South Sudan denies it has not been paying fees and accuses its northern neighbour of "looting" some 6 million barrels, worth around $815 million.
South Sudan’s decision has been described as economic suicide by north Sudan and some analysts. The country is one of the poorest in world and is struggling to address insecurity, tackle corruption, provide public services and respond to humanitarian emergencies within its borders.
However, the oil shut down has been largely supported in South Sudan.
“The decision of the government to shut down oil production was credible. It must be supported but the government also needs to tie belt and cut [down] on unnecessary expending”, USSP leader Clement Juma told an audience at a public debate hosted by Bakhita Radio on Friday in Juba.
Several speakers also expressed discontent over the use of public funds to purchase vehicles often seen being used for private business and for the families of government officials.
“Taxation system needs to be improved because we have seen that there are foreign business companies which enjoy tax exemptions. They do not pay taxes. The government needs to improve on these practices so that we do not have a situation where other companies are exempted from paying taxes to the national treasury”, Juma emphasised.
The opposition figure made the remark a month after the ministry of finance issued a letter exempting Vivacell telephone operating company from paying taxes to the South Sudanese government.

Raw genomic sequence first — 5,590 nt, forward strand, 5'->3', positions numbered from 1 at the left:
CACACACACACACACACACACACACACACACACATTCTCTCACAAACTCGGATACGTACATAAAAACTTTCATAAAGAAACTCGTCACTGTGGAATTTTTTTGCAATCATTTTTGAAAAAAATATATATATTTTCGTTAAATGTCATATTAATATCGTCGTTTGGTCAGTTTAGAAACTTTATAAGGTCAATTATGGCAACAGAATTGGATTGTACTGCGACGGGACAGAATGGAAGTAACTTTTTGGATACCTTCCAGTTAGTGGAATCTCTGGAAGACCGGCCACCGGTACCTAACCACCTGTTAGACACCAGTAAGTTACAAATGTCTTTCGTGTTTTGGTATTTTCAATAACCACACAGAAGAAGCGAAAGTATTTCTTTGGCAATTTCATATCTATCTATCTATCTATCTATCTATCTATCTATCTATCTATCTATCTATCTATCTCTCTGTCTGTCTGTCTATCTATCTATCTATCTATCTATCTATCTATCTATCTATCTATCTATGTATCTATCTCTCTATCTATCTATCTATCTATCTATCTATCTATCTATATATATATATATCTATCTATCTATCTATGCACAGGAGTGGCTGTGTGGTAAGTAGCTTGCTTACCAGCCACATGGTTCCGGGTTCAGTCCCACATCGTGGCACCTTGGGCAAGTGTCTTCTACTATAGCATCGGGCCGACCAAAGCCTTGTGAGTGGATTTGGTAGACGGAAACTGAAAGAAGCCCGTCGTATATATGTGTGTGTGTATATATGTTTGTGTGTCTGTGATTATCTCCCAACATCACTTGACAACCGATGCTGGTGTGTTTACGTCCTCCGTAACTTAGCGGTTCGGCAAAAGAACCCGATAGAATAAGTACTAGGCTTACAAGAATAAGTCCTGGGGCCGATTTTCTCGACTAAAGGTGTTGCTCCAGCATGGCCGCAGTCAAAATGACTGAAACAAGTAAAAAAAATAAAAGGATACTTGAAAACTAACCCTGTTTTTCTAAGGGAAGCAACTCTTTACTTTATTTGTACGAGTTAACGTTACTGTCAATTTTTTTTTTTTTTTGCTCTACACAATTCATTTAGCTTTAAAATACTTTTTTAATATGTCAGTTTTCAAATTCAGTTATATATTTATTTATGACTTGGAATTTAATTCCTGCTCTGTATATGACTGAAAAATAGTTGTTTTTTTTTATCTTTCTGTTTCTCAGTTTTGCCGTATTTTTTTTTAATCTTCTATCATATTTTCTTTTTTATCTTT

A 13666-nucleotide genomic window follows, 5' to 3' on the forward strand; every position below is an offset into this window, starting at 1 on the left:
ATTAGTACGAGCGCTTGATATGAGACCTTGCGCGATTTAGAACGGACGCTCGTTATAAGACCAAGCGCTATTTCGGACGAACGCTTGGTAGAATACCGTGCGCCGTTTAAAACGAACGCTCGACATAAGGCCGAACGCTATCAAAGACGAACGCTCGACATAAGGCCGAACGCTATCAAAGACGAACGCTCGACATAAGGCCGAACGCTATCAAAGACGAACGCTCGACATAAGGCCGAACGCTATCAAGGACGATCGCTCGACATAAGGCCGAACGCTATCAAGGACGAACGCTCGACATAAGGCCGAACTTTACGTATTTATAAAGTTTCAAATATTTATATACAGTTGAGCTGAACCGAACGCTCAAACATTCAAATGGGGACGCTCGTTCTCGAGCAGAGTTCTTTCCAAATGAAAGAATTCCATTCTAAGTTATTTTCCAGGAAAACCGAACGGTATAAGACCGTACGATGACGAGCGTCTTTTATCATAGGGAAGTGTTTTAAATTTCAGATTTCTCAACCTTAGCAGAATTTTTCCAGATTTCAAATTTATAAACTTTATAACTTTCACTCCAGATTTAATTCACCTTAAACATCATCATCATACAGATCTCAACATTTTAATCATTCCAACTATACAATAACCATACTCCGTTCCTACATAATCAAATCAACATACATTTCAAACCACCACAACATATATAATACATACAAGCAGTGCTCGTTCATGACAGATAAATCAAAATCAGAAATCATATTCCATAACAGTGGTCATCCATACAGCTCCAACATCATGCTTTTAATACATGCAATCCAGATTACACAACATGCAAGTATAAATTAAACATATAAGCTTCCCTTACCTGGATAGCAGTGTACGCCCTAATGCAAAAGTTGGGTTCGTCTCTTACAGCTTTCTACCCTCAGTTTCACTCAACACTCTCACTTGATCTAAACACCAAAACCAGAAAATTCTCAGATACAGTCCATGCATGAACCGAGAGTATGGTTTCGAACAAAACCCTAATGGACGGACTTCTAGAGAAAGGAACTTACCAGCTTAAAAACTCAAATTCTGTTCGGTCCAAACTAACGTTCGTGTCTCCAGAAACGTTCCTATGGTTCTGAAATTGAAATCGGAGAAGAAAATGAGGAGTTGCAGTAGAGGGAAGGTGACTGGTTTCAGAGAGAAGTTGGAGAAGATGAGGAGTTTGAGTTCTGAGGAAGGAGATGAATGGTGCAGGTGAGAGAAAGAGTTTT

The letter dated 22 January 2012, addressed to Ayom Mach Ajok, Director General of Taxation, carries signature of Amine Mardam Bey, managing Director of the Vivacell, and cited senior government officials as having authorised the exemption.
The letter extended to Sudan Tribune on Friday, claims South Sudan’s Ministry of Telecommunications and Postal Services had signed an exemption letter valid for up to ten years:
"With reference to your letter date January 18, 2012, concerning payment of excise tax returns, we would like to bring to your attention that, in accordance with the terms of the license signed between the ministry of Telecommunications and Postal Services, and Network of the World (NOW), Vivacell is exempted from all taxes as clearly stated under article 9 of Amendment 2 of this license”.
Bey quoted the letter of the agreement as saying that:
"the licensor hereby ensures to the licensee that the license is granted tax exemptions for a period of ten years at least, such tax exemption include custom duties, income taxes, sale taxes, etc. or any other taxes which may be imposed in the near future such as Value Added Taxes and the Licensor undertakes to indemnify the license in full in that respect. As such, the excise tax is not applicable on Vivacell”
Many public figures have voiced concerns over why the ministry came to the agreement to make the company tax exempt.
“I do not see any genuine reason why Vivacell should not be taxed", a senior government official with the ministry of finance told Sudan Tribune on Friday.
Vivacell "must be pay", the official said.
Corruption is a major problem in South Sudan with billions of dollars of public funds going missing since the SPLM took power in 2005 as part of peace deal with north Sudan. Despite the government acknowledging the issue no official has been prosecuted for corruption in the last seven years, despite the country having a commission mandated to investigate graft.